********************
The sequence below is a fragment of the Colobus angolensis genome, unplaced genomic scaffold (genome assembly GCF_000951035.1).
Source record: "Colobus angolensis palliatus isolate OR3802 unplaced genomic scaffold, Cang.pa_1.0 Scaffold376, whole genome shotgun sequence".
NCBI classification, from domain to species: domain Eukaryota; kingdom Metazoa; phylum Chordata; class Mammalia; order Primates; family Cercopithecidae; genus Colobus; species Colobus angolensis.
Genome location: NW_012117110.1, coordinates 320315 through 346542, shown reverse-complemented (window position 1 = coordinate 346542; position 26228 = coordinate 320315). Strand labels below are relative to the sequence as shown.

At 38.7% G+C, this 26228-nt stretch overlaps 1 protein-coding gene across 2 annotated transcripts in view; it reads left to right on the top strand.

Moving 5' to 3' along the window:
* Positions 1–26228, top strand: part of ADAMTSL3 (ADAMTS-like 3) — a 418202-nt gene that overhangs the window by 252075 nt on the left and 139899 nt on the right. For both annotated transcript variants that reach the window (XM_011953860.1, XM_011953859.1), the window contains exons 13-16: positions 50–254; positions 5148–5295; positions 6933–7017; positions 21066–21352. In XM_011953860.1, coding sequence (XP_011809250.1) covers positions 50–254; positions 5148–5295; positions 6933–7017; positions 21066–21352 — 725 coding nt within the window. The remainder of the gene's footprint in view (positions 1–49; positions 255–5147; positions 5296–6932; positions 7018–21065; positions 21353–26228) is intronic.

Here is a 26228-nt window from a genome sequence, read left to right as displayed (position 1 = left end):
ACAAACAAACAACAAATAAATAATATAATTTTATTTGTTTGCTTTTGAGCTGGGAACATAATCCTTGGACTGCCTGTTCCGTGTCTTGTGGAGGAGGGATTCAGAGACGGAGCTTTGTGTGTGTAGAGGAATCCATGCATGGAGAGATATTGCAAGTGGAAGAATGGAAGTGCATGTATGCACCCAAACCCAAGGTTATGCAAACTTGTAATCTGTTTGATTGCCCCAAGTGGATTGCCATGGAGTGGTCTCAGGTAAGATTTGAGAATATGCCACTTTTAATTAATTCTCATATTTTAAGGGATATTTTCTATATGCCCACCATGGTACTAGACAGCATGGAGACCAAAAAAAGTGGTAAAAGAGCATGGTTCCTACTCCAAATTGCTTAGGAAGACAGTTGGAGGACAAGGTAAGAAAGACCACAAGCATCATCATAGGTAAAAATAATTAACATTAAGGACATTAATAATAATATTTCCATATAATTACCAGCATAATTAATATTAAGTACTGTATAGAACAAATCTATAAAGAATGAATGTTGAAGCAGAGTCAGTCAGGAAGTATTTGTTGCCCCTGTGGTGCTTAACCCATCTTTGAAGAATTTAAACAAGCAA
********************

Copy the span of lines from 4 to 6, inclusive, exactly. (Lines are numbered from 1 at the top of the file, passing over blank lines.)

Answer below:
Genome location: NW_012117110.1, coordinates 320315 through 346542, shown reverse-complemented (window position 1 = coordinate 346542; position 26228 = coordinate 320315). Strand labels below are relative to the sequence as shown.

At 38.7% G+C, this 26228-nt stretch overlaps 1 protein-coding gene across 2 annotated transcripts in view; it reads left to right on the top strand.

Moving 5' to 3' along the window: